The Safety Communication in the U.S. Food and Drug Administration (FDA) issued a warning on December 7, 2011 that the anti-clotting drug Pradaxa can lead to severe, if not fatal, internal bleeding. According to the FDA's warning, Pradaxa may be likely to cause serious internal bleeding or heart failure that in some cases lead to death.
“We have noted on multiple occasions patients who have been ‘bleeding out’ from Pradaxa and our hands are tied,” says Dr. Bryan Cotton of the Center for Translational Injury Research in Houston, Texas. “They’re bleeding out all over and there’s absolutely nothing we can do about it. I’m helpless when it comes into my emergency room.”
With more than 2.6 million Americans diagnosed with Atrial fibrillation, the anti-coagulant drug Pradaxa was prescribed to a great number of Americans to reduce the risk of stroke. The FDA, however, found that the drug may do more damage than good in the December 2011 Safety Communication on Pradaxa. The document reported that of the estimated 371,000 Pradaxa users, 1583 reported gastrointestinal hemorrhage and 466 reported vascular hemorrhage. Fortunately for individuals who have been prescribed Pradaxa, the Pradaxa Lawsuit Center website provides essential information to help gauge their options.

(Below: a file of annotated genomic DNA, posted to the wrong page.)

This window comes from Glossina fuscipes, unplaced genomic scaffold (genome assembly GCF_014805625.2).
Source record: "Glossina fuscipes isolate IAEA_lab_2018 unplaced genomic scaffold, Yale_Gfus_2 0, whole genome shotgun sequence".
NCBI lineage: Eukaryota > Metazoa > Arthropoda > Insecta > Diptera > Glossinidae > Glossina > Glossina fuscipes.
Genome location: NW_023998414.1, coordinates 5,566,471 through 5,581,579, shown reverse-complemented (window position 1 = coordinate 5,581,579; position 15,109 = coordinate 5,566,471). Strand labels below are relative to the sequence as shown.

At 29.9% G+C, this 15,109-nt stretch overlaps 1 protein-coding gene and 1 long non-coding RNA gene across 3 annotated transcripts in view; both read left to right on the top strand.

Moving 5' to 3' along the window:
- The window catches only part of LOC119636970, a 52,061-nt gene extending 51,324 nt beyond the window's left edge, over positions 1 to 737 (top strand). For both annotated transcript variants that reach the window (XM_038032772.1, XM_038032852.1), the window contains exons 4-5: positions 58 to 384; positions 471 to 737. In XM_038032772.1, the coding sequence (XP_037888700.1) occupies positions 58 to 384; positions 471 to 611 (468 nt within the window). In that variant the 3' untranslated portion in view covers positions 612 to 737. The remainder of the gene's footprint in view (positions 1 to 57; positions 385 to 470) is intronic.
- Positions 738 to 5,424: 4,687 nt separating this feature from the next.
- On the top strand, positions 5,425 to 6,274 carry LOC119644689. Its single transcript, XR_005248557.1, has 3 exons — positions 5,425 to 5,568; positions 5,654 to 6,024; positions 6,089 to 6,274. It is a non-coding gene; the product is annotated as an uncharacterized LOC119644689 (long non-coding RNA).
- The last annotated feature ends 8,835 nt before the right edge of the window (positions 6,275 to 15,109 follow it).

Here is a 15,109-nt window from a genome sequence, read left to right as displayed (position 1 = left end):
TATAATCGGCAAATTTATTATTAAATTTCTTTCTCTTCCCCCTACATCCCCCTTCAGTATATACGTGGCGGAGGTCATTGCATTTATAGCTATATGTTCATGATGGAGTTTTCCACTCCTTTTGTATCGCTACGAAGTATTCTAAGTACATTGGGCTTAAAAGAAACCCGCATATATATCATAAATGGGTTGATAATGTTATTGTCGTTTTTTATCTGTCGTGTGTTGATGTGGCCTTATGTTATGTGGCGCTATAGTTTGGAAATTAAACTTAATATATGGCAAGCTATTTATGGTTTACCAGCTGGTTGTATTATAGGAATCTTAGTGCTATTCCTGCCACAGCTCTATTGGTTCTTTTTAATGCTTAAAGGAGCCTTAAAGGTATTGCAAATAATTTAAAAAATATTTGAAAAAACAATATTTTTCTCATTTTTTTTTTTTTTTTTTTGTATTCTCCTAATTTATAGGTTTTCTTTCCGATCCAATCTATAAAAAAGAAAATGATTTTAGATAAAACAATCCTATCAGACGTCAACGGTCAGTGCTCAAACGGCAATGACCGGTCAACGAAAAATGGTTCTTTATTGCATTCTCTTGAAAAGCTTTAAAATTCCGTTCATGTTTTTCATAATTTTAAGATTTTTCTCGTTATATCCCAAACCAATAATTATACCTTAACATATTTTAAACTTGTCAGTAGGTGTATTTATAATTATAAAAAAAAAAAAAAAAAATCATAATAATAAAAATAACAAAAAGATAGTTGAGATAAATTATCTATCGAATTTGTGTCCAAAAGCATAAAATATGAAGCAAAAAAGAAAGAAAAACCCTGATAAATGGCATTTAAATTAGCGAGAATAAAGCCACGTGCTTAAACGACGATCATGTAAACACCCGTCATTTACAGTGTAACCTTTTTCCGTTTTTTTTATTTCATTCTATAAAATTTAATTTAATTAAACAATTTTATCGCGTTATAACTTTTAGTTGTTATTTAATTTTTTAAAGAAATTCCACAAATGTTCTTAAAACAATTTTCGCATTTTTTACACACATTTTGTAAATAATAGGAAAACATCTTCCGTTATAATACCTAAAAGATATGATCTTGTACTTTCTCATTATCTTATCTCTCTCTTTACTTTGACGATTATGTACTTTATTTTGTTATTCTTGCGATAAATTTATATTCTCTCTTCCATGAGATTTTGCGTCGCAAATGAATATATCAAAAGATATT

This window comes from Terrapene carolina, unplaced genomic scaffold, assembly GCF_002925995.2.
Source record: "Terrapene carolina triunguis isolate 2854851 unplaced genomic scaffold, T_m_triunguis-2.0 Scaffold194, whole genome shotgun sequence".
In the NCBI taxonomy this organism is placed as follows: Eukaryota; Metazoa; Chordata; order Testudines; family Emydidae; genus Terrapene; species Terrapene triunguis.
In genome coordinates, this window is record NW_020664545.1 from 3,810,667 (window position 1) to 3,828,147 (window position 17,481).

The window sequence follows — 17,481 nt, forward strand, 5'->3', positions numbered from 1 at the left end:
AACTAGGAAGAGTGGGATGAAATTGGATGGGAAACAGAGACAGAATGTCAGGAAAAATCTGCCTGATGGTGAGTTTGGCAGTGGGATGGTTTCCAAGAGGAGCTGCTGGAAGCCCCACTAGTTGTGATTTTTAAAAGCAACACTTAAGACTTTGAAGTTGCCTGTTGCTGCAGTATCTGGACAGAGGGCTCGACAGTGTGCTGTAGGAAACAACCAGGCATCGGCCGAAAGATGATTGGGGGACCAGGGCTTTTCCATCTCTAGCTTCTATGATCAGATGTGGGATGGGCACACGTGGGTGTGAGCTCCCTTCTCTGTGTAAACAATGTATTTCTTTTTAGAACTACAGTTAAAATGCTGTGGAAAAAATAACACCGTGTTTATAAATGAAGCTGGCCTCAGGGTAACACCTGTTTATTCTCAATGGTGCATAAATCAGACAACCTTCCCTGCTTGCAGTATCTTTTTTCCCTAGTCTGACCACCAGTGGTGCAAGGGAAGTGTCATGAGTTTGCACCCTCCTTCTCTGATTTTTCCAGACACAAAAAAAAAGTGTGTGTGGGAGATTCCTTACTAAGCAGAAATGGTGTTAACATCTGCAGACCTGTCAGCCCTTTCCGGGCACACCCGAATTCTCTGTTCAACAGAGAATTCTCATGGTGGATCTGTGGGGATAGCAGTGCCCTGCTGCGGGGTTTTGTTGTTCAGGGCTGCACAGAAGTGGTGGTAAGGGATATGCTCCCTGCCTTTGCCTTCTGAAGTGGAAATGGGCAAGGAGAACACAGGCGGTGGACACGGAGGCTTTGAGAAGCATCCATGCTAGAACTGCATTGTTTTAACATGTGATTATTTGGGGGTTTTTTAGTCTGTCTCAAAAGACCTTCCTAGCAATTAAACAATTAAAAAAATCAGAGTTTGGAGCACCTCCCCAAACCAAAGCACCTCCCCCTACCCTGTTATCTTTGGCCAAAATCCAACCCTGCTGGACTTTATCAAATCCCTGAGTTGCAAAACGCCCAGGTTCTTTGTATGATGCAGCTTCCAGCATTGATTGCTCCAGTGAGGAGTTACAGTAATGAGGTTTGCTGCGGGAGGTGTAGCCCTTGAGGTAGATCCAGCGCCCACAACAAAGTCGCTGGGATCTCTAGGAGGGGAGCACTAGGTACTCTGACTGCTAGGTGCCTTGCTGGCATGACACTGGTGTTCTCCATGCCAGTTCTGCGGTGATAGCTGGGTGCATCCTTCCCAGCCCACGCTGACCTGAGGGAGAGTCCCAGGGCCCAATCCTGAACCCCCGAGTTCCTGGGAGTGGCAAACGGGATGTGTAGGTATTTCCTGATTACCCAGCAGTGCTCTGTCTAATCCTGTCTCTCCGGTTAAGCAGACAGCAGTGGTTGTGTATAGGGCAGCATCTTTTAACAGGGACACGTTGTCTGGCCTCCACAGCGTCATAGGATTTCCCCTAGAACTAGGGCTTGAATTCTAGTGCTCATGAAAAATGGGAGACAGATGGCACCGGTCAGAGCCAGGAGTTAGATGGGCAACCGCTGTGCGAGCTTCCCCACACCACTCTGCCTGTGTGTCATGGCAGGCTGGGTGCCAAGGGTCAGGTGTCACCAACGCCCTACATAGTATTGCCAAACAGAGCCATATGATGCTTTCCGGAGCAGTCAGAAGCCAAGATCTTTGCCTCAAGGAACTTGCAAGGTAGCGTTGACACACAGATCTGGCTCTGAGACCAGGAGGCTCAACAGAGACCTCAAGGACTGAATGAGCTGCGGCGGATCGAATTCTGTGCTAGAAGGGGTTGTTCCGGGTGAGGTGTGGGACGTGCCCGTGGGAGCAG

The comprehensive website, http://www.pradaxalawsuitcenter.com, provides answers about heart attack and internal bleeding risks, as well as answers to liability questions that apply to most Pradaxa claims. Additionally, the Pradaxa Lawsuit Center website offers free, no-obligation Pradaxa case reviews to interested parties. While visiting the website, patients have the opportunity to ask professionals any questions about their individual situation and receive an initial personal consultation at no cost. Attorneys representing Pradaxa victims across the country are standing by, available to chat live to answer any questions a patient may have.
“These additional concerns deserve serious consideration in weighing the risks and benefits of [Pradaxa],” said Archives of Internal Medicine editor Rita Redberg, MD.
For more information about Pradaxa risks and lawsuits, including how to contact a Pradaxa lawyer, please visit http://www.pradaxalawsuitcenter.com/.